State Senator Who Made Police Disciplinary Records Public Pushes Transparency Expansion
Disciplinary records of police officers found to have used deadly force, inflicted serious injuries, sexually assaulted someone or lied on the job had been kept secret in California until 2019, when SB 1421 went into effect. State Sen. Nancy Skinner, who represents Berkeley, wrote that legislation to open up law enforcement disciplinary records. In 2020, she moved to expand that legislation to grant access to records about officers who engaged in biased or discriminatory behavior or used excessive or unreasonable force.
Skinner’s first expansion bill was SB 776, which won bipartisan approval in the Assembly, but was not voted on by the Senate before the session’s constitutional deadline. At the end of last year, Skinner re-introduced the expansion, now known as SB16.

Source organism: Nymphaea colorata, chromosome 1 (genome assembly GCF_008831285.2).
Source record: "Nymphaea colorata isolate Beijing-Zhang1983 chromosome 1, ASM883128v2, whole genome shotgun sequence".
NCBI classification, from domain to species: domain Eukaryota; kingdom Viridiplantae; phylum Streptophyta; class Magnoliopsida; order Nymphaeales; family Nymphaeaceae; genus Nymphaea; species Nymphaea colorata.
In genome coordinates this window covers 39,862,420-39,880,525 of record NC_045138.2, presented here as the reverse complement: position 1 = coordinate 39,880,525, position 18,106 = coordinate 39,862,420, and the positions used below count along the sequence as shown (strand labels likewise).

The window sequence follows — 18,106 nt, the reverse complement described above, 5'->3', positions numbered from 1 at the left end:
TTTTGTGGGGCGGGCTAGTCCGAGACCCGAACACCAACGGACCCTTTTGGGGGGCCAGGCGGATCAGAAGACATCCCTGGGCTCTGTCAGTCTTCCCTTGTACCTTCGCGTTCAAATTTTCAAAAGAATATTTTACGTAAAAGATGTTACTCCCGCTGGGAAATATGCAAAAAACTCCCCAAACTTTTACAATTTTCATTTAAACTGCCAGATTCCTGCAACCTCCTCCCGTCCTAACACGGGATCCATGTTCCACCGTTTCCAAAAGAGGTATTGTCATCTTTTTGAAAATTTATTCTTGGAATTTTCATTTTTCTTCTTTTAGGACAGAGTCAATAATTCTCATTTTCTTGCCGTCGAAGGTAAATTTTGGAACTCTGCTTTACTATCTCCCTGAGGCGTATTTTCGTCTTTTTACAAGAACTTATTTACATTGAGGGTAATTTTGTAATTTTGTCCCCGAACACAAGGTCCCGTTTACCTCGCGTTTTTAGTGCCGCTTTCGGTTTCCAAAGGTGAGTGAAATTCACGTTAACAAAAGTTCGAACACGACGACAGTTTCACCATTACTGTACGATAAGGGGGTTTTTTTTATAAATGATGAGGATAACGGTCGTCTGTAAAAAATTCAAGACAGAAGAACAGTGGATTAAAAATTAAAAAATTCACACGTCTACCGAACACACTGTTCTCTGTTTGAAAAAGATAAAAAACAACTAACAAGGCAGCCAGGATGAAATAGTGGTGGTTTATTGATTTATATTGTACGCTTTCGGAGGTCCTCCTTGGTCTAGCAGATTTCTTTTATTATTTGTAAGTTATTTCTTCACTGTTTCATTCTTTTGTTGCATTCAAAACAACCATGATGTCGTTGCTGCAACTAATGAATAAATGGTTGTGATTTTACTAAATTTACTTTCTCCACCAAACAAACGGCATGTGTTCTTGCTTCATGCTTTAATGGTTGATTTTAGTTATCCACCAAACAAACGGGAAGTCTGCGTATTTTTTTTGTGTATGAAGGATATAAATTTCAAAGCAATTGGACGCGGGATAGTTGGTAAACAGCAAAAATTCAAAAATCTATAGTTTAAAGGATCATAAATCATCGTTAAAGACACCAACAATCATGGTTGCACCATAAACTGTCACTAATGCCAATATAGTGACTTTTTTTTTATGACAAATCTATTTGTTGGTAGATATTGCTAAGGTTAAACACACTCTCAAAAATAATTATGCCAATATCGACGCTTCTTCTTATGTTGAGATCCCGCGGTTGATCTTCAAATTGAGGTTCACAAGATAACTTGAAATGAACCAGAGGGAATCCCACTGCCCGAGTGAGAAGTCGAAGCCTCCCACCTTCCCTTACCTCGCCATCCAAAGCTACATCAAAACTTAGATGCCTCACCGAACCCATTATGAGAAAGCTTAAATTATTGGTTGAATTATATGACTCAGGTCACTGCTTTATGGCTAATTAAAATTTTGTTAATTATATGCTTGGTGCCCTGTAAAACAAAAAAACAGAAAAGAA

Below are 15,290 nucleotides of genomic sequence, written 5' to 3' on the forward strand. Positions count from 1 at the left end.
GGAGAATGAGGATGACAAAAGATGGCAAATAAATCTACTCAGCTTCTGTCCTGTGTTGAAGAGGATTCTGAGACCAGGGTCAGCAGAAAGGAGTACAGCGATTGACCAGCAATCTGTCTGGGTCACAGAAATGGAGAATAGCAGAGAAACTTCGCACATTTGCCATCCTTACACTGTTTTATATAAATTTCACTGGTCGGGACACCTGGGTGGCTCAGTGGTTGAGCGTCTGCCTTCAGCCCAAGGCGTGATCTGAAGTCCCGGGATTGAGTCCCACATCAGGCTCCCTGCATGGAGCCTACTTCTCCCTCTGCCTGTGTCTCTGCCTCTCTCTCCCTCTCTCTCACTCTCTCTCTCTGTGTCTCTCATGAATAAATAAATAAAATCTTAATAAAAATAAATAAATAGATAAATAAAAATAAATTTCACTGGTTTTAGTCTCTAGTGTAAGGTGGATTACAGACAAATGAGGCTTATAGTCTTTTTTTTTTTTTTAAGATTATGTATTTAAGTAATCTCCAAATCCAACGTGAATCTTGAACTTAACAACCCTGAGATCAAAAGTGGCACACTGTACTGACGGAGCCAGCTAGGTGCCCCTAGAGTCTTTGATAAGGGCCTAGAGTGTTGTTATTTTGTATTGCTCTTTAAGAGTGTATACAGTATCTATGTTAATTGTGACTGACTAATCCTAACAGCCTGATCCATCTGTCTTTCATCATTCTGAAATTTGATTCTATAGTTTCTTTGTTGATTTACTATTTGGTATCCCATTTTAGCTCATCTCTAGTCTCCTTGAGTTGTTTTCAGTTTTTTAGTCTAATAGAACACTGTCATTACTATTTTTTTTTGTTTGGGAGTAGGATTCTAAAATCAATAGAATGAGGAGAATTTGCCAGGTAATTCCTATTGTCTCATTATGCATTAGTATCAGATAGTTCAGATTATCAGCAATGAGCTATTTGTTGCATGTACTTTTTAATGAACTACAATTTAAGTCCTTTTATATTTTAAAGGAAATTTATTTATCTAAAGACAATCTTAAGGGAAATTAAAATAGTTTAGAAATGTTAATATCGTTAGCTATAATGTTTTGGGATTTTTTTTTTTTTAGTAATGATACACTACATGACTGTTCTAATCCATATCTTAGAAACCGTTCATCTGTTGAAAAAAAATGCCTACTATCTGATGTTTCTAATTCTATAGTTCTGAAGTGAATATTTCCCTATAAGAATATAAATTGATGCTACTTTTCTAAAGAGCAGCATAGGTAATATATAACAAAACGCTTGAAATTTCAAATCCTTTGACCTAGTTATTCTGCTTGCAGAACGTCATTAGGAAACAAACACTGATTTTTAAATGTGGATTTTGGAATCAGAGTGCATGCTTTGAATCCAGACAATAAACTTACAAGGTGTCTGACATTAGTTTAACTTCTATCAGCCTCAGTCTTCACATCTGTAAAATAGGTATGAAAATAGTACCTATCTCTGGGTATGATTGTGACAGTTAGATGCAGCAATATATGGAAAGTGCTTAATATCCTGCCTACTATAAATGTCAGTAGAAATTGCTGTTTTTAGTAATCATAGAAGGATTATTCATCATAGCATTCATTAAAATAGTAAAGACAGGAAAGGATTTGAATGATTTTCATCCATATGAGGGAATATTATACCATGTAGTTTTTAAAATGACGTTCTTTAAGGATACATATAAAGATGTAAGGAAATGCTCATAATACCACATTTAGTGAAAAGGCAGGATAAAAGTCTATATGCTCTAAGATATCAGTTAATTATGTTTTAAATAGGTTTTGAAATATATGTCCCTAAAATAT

When she first joined the Legislature in 2008, she said, she was stunned by how little access to police records California allowed.
“California was an outlier, and was one of the few states that basically did not give public access to any information about the conduct of its police officers,” Skinner said. “Now compare that if you are a city manager, or a city street sweeper, or a city librarian — any person in the public can get a record about anything you do. I mean, it’s basically almost unlimited.”
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